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Culture

Aerial take on Germany's industrial Ruhr region

In Germany, you don't have to head to the Alps to go climbing. You can also visit coal and steel plants in the country's industrial Ruhr region. DW reporter Christopher Ricking put on his harness and tried it out.

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Karabiner

I'm the last to arrive at the clubhouse of the German Alpine Club. The world's largest mountaineering association has a branch here in Duisburg in western-central Germany. Today I'm doing a tour with seven amateur climbers through the climbing park in the so-called Landschaftspark, or landscape park, in Duisburg-Nord, a former ironworks factory that has been converted into a recreational district.

We take the via ferrata - that is, we don't climb directly to the top. Instead, it's like scaling a mountain. Up, then down, the sideways, then up again - and secured with a cable the whole time.

The others are clearly better prepared than I am. Thomas and Stefan have spread harnesses, karabiners and helmets out on a table. "We're not really professional, but we've gone climbing quite often," explain the brothers from Mülheim an der Ruhr.

Climbers scale a concrete wall at Kletterpark Duisburg Copyright: DW/Christoph Ricking Copyright: DW/Christoph Ricking

Some climbing exercises to warm up

They've come with a friend to do some training for a tour of the Zugspitze in southernmost Germany, the tallest peak in Germany. I, however, am climbing for the first time, and don't yet know what I'm in for. Most of the others have brought their own equipment along. I'll be borrowing the necessary gear from the Alpine Club.

More than 450 routes

Horst and Sonja Neuendorf from Duisburg's Alpine Cub are leading our tour. Although both are most likely retired, they look pretty fit. I ask Horst how long he has been climbing. "For more than 30 years," he replies. It shows.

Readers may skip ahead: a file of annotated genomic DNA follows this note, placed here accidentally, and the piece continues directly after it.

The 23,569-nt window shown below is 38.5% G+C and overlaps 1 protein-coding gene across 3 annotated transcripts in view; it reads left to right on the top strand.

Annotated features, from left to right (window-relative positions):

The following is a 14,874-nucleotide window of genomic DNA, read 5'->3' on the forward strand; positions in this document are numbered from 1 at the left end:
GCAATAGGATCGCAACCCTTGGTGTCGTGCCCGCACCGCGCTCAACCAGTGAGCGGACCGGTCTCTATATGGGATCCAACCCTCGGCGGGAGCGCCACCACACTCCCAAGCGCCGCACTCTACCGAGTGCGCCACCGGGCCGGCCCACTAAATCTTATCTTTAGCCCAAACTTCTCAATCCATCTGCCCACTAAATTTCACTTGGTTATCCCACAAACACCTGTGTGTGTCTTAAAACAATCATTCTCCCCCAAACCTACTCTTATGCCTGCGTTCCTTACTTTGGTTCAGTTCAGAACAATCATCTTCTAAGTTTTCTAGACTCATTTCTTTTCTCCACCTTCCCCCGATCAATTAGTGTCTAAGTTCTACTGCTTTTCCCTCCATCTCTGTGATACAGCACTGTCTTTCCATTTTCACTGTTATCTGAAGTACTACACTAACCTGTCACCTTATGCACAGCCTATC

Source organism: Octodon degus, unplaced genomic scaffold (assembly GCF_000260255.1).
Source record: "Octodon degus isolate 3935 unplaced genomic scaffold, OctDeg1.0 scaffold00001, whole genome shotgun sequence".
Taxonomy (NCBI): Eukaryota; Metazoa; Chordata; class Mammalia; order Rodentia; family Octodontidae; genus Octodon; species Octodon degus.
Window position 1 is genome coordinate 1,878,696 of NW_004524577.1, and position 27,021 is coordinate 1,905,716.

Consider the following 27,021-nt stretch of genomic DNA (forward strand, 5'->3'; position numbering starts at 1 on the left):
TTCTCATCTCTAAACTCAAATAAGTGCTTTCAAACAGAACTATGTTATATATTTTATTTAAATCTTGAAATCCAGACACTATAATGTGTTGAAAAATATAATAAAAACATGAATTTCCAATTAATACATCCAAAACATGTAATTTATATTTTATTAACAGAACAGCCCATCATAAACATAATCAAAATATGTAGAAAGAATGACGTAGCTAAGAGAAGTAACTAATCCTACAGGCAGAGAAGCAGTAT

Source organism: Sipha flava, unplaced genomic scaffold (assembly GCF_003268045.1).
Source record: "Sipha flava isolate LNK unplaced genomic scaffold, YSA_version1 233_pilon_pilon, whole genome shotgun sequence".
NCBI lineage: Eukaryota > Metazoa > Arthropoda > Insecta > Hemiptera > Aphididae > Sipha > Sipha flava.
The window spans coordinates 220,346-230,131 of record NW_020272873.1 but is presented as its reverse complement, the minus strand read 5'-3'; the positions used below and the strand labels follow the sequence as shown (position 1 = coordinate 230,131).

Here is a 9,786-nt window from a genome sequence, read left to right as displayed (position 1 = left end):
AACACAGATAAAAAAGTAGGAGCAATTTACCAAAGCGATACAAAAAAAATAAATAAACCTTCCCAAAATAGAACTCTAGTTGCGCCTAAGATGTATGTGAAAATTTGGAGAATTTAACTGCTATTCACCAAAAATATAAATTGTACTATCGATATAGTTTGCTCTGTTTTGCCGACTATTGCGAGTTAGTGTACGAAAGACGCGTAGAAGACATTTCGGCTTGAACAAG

Horst gives me my gear: a helmet, a harness - which I step into like a pair of pants - and two short ropes with three karabiners on it. He shows us the most important knots, the overhand knot and the anchor knot. We attach the karabiners to the harness, our safeguard against a fall.

The climbing park is located in the bunkers that were part of the old steelworks. These are huge concrete containers, about 40 meters long (130 feet), 15 meters wide, and 12 meters high, and were once used to store coal and iron ore. It's possible to climb on these vertical concrete walls. They look pretty high, I think to myself.

A view from the top of a concrete wall looking down on three climbers. Copyright: DW/Christoph Ricking

Height is a matter of perspective

Horst helped build the climbing area. "When we got the land here in the early 90s, the steel plant had been shut down for several years. Everything was overgrown with plants. That was a lot of work," he says.

Now there are more than 450 climbing routes with nine different levels of difficulty, and more are being added regularly

Touching the sky

We go inside one of the bunkers. A cable is stretched taut and anchored to the concrete wall about half a meter from the floor. This is our practice area, where Horst shows us how to scale the wall. Hold on to the cable, fasten the two karabiners and use your feet to find tiny footholds or small ledges. It looks simple, but it's tough on the arms.